California’s $2 billion citrus industry is not only an economic driver in our state, providing thousands of jobs, but for those of us in the industry, it is much more — it’s who we are.
Often, it’s a family tradition. All of this is at risk due to the Asian citrus psyllid, which has now been found in the heart of the state’s citrus producing region with recent detections in Porterville and Dinuba in Tulare County, and Wasco in Kern County.
It’s critical we remain vigilant in the fight to stop this pest and the deadly disease it can spread and continue the collaborative efforts between growers, packers, shippers and other industry members, regulatory bodies and homeowners.
Now is not the time to waver.
Huanglongbing, the fatal citrus tree disease that can be spread by the Asian citrus psyllid, has only been found in one backyard tree in the Los Angeles basin. However, the psyllid continues to spread and controlling the psyllid is critical to managing HLB, which is also known as citrus greening disease.
The California Department of Food and Agriculture is treating for the psyllid in residential trees in regions where the threat to commercial citrus is high. In addition, the department is surveying for HLB so that future detections can be eradicated as soon as possible. But these efforts are just part of the equation.
California’s citrus industry should take the following steps:
- Be familiar with quarantines and regulations: There are quarantines in effect in Imperial, Los Angeles, Orange, Riverside, San Bernardino, San Diego, Santa Barbara, Tulare and Ventura counties.
- Search for the Asian citrus psyllid: Inspect your trees monthly using tap sampling and visual searches whenever there is new flush on the trees. While sampling for the psyllid, also look for HLB symptomatic leaves. If you think you have the pest or disease contact your local agricultural commissioner. Also, talk to your pest control adviser and ensure he or she is on the lookout for the psyllid.
- Cooperate with areawide Asian citrus psyllid treatment programs: When psyllids are detected in your area, it’s important to coordinate treatments with nearby growers. By working together, we can ensure treatments are most effective at eliminating the Asian citrus psyllid populations threatening your groves and your neighbors’ groves. While there are organic treatment options, we know the most effective way to protect against the Asian citrus psyllid is traditional treatments, and we encourage all growers to talk to agriculture officials about the programs being implemented in your area.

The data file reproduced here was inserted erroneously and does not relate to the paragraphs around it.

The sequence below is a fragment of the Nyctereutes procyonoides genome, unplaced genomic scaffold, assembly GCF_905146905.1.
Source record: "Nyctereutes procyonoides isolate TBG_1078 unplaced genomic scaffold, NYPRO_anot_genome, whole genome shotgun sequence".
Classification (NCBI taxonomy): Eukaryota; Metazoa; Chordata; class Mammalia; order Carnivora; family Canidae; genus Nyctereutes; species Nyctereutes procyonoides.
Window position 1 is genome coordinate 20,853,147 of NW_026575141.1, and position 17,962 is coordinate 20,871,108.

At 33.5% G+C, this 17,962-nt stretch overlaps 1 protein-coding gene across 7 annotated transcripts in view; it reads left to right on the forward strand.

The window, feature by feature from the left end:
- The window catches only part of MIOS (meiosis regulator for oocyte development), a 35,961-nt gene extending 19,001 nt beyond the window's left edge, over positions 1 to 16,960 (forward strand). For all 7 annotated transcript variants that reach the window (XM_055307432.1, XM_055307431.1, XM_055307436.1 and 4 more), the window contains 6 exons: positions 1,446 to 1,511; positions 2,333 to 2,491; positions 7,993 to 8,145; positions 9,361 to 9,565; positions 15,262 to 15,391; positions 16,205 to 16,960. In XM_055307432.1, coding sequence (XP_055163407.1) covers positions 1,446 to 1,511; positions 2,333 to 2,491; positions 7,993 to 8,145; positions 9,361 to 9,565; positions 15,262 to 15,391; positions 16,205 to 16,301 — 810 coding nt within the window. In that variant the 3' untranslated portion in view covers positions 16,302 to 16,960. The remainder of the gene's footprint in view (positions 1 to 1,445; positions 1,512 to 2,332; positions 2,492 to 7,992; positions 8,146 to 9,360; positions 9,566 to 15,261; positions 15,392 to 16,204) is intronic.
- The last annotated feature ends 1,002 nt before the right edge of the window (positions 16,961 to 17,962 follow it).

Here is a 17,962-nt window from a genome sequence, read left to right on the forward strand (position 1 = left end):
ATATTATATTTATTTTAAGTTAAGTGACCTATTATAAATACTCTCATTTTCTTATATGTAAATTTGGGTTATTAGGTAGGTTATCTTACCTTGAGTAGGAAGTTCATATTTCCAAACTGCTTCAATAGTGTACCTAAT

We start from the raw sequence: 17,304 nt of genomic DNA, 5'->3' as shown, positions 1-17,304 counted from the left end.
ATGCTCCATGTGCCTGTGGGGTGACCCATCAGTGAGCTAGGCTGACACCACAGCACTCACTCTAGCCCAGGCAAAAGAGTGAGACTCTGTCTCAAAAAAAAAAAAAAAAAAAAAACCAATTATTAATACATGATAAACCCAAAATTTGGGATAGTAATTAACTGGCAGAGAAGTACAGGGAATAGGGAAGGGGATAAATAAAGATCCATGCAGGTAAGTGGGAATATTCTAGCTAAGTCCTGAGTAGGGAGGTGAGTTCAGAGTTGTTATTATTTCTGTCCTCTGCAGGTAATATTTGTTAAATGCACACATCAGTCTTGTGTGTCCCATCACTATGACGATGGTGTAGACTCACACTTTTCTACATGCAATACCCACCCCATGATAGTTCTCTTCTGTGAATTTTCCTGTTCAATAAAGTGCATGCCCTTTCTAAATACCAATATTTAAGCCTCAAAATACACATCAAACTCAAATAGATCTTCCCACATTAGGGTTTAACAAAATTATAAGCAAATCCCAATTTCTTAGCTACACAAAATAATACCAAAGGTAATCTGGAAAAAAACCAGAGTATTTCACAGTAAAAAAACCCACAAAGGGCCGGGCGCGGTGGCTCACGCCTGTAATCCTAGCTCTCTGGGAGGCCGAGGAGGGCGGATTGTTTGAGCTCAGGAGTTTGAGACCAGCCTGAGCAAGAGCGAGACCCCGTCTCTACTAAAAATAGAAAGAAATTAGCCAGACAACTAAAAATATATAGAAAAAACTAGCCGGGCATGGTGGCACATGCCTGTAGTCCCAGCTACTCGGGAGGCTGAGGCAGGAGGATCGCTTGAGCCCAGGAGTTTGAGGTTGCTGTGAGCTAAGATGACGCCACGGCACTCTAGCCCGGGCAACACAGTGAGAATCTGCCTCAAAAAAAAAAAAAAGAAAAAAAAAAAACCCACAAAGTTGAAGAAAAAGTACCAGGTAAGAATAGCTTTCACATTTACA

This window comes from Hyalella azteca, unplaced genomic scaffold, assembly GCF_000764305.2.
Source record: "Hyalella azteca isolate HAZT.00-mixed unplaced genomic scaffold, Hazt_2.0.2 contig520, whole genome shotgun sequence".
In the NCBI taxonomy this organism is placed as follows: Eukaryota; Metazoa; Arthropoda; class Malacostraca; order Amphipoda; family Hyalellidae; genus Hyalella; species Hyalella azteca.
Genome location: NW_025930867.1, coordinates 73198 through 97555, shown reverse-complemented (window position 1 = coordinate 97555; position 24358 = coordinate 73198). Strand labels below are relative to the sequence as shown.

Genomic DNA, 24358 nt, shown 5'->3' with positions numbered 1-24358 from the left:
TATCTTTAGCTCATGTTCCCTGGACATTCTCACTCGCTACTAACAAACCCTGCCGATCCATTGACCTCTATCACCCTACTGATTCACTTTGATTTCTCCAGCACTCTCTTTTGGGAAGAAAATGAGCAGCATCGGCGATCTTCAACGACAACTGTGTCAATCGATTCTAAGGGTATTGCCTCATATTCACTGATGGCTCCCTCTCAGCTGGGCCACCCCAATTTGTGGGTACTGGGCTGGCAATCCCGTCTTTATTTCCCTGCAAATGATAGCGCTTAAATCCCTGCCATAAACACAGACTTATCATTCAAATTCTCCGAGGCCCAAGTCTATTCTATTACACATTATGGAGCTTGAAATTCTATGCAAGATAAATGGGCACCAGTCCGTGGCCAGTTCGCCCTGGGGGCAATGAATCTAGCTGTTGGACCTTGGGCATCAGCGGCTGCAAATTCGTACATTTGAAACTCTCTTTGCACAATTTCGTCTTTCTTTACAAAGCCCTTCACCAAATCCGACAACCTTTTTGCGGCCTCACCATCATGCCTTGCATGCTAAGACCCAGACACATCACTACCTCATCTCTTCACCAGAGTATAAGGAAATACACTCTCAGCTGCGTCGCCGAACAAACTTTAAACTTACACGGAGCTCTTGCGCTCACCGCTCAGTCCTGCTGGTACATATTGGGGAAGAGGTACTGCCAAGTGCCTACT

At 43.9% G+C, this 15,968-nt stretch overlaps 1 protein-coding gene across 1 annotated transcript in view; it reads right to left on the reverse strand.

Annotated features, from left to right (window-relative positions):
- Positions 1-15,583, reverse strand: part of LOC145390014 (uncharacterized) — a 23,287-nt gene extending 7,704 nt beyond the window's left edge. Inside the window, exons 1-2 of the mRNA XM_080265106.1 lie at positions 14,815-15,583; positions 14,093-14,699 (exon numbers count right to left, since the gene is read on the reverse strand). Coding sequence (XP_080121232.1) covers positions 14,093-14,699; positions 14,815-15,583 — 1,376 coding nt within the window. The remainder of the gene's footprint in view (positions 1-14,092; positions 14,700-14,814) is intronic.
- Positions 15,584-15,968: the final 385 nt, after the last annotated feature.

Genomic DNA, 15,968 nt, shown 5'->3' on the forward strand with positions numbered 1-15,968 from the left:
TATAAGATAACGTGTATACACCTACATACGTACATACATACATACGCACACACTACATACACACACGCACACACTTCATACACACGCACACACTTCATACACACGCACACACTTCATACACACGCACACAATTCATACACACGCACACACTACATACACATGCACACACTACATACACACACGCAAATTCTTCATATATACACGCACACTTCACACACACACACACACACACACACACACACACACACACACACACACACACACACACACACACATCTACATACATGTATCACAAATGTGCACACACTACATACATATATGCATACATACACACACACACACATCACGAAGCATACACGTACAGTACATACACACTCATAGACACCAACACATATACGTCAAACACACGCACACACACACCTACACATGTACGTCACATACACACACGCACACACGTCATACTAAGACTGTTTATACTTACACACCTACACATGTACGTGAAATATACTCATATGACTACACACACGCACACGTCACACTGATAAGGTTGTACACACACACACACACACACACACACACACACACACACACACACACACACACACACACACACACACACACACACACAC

- Stay informed: The Asian citrus psyllid and HLB threat to California citrus is an ongoing issue, and it’s critical the industry stays up to date. The Citrus Pest & Disease Prevention Program has developed a website specifically for industry members: www.CitrusInsider.org. Check the site regularly for regional and statewide updates, and sign up for the Citrus Alert newsletter.
- Get to know your regional liaisons: Industry liaisons have been identified by CDFA to keep growers and industry members up to date, and help growers coordinate treatments using accepted protocols. Visit www.CitrusInsider.org to identify your regional grower liaison.
There are many parties involved in the fight to save California’s $2 billion citrus industry. Commercial citrus groves are being monitored, and CDFA is orchestrating sampling programs for the Asian citrus psyllid and HLB and coordinating treatment programs in key areas of the state.
The Citrus Pest & Disease Prevention Program is also implementing an aggressive public education campaign aimed at enlisting the support of homeowners to aide in the fight.
Additionally, researchers at University of California-Riverside are testing the viability of a biocontrol program using a natural predator of the Asian citrus psyllid, a tiny wasp called Tamarixia radiata. While Tamarixia is not a silver bullet to stopping the Asian citrus psyllid, it is one of many control options being explored in residential areas of Southern California.
The California Citrus Research Board is also conducting research aimed at long-term solutions to HLB and the psyllid. There is no cure for HLB, and even nutritional programs will not prevent the disease from progressing and eventually killing trees.
What we know now is that the best way to protect citrus trees from the disease is to stop the Asian citrus psyllid from spreading. Inspection and cooperation with treatment programs is critical until a long-term solution can be found.
We cannot sit idly and let this disease overtake our industry. By working together and taking action now, we can ensure California’s vibrant citrus industry remains for our families, workers, neighbors and customers to enjoy for future generations.
Victoria Hornbaker is program manager of the Citrus Pest & Disease Prevention Program and a San Joaquin Valley citrus grower. Nick Hill is chairman of the Citrus Pest & Disease Prevention Program.